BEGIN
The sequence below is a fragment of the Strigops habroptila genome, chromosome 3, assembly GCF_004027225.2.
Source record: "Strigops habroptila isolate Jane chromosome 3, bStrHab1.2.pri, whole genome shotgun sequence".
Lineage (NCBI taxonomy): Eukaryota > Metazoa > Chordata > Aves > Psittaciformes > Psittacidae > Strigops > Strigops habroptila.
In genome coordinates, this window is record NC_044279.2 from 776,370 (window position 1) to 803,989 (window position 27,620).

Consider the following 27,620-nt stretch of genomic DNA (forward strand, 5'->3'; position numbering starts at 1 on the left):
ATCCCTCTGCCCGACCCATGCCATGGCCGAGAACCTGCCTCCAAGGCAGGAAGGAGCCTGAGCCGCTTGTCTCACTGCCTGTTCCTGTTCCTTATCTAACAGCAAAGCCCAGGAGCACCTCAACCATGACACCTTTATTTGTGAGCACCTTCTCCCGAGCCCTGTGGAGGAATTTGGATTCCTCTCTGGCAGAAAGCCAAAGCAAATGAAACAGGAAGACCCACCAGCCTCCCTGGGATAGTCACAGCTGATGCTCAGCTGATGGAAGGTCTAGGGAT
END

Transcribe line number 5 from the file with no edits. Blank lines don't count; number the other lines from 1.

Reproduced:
Consider the following 27,620-nt stretch of genomic DNA (forward strand, 5'->3'; position numbering starts at 1 on the left):